A quick Google query tells us that “attitude” is a settled way of thinking or feeling about someone or something, typically one that is reflected in a person’s behavior.
Millie likes to go to the shooting range with family members. Her caring family makes sure to protect her hearing. (Millie is a rescue pup belonging to Christine Sanders, a senior in the Department of Communication Sciences and Disorders at Valdosta State University.) If only all parents understood the importance of hearing protection.
In 2009, I participated on a research team studying hearing protection use and attitudes of young adults toward exposure to loud sound. Our target population was college-age adults in the U.S. We compared results to a similar age group in Sweden. The data suggested that, by comparison with the Swedish sample, American young adults are less likely to view loud sound as a health hazard.
We live in a noisy world. Consider, for example, the fans of the Kansas City Chiefs who proudly proclaimed they broke the Seattle Seahawks record for the loudest outdoor stadium sound level record at 142.4 decibels (dB). By comparison, a jet fighter taking off from an aircraft carrier generates approximately 140 dB. It’s estimated that at 150 dB, the human eardrum ruptures.
Where does our craving for loud sound first develop? Music and speech share similar development characteristics. Consequently, we develop our taste for loud sound at an early age.
If we know that hearing loss due to noise exposure is 100 percent preventable, and attitudes toward health safety or risks are developed earlier in life, then we need to work harder to establish early awareness on the negative effects of loud sounds—ideally in preschool and lower elementary grades.
Unfortunately, most research and campaigns on hearing protection still focus on young adults. Researchers report a growing incidence of hearing loss among young individuals, particularly ages 12 to 19. By the time we survey young adults in college, attitudes regarding the potential danger of noise exposure have already been formed, perhaps five to 10 years earlier.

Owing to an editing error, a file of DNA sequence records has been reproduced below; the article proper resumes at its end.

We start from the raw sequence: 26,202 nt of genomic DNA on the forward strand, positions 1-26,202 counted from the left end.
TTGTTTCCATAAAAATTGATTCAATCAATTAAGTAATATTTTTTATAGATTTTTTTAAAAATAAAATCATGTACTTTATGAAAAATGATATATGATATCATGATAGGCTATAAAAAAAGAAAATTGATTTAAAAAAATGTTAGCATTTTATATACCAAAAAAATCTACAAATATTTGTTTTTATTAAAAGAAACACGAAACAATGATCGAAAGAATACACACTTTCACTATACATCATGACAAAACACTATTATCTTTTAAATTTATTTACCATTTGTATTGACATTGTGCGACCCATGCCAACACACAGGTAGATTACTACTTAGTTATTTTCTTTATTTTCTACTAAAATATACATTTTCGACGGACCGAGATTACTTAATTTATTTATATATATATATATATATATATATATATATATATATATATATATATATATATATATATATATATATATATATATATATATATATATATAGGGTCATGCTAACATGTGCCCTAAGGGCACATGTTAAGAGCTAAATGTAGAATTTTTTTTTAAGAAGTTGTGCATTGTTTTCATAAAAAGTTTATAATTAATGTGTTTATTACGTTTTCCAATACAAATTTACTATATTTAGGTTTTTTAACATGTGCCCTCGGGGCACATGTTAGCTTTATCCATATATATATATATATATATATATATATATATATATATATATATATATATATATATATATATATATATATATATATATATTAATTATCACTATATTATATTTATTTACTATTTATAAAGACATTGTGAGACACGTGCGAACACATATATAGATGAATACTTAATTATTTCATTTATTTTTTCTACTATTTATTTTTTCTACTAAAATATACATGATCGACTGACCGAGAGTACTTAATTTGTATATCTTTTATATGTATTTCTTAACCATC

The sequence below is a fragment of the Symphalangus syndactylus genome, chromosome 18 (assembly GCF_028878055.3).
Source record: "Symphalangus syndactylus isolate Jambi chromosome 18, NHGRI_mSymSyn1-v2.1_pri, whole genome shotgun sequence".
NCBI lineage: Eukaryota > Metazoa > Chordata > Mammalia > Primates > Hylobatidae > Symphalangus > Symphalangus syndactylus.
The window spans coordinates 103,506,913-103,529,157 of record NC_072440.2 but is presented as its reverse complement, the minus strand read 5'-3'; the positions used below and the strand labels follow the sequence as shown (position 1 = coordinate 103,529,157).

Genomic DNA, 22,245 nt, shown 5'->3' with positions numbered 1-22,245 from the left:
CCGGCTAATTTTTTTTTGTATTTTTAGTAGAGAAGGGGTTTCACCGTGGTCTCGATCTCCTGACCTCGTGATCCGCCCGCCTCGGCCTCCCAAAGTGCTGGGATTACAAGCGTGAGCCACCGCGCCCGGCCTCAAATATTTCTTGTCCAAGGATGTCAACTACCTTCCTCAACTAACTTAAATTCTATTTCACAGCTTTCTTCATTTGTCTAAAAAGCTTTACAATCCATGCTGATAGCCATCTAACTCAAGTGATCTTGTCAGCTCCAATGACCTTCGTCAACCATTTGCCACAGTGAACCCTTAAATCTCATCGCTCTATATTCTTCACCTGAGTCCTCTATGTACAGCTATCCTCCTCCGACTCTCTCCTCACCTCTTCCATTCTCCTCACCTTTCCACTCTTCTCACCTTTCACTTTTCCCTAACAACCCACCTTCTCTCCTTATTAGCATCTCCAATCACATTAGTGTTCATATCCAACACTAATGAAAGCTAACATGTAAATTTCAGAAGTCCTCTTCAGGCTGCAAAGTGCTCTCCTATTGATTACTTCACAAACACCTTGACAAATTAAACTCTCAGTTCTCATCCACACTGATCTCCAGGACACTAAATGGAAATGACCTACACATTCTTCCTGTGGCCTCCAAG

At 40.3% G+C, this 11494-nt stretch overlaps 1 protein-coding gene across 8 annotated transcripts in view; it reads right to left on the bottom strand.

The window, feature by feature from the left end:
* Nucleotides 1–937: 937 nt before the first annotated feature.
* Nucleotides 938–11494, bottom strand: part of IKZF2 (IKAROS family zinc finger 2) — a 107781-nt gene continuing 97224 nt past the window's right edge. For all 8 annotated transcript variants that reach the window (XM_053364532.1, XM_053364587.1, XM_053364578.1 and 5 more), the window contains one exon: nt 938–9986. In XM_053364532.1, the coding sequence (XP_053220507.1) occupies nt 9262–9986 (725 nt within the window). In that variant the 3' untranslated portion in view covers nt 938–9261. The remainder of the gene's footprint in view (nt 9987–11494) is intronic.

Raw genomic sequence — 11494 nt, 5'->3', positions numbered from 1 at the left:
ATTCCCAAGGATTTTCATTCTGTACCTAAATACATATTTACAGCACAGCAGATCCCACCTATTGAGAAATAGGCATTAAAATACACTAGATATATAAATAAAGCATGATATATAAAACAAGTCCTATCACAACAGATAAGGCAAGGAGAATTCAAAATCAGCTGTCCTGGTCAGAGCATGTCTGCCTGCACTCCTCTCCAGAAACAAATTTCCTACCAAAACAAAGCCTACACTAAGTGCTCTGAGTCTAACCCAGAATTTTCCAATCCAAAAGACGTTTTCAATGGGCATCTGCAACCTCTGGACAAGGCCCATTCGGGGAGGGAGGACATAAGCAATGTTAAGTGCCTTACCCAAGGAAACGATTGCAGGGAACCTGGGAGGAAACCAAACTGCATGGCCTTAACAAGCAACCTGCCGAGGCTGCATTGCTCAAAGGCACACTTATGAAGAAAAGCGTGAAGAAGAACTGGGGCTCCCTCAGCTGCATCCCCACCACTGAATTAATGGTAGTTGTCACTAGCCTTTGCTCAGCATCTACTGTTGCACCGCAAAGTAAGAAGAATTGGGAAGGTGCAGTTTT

So, while college-age students are a convenient (and important) source of data, the information obtained from this age group probably reflects the consequences of attitudes most likely developed at a younger age.
In the spirit of Better Hearing and Speech Month, what can we do?
We should amplify our warnings to young people about noise-induced hearing damage. The use (and abuse) of tobacco, drugs, and alcohol get tons of exposure. And texting while driving is certainly a hot issue. However, the effects of noise exposure get little attention. Efforts do exist to inform parents and children, such as Dangerous Decibels and Listen to Your Buds. But they aren’t as widespread as messages on texting or drugs.
As professionals in the field of communications, we should:
- Develop a mandate for instruction in health and physical education classes regarding the damaging effects of exposure to loud sound.
- Increase hearing screening frequency at the K-12 level—an area that has in recent years retreated, not expanded.
- Expand efforts to promote programs such as Dangerous Decibels and Listen To Your Buds to the level of safe driving classes in high school.
Healthier attitudes toward loud sound need to be developed earlier!
Ted L. Johnson, AuD, CCC-A, is an associate professor in the Department of Communication Sciences and Disorders at Valdosta State University. He is an affiliate of ASHA Special Interest Group 1o, Issues in Higher Education. email@example.com.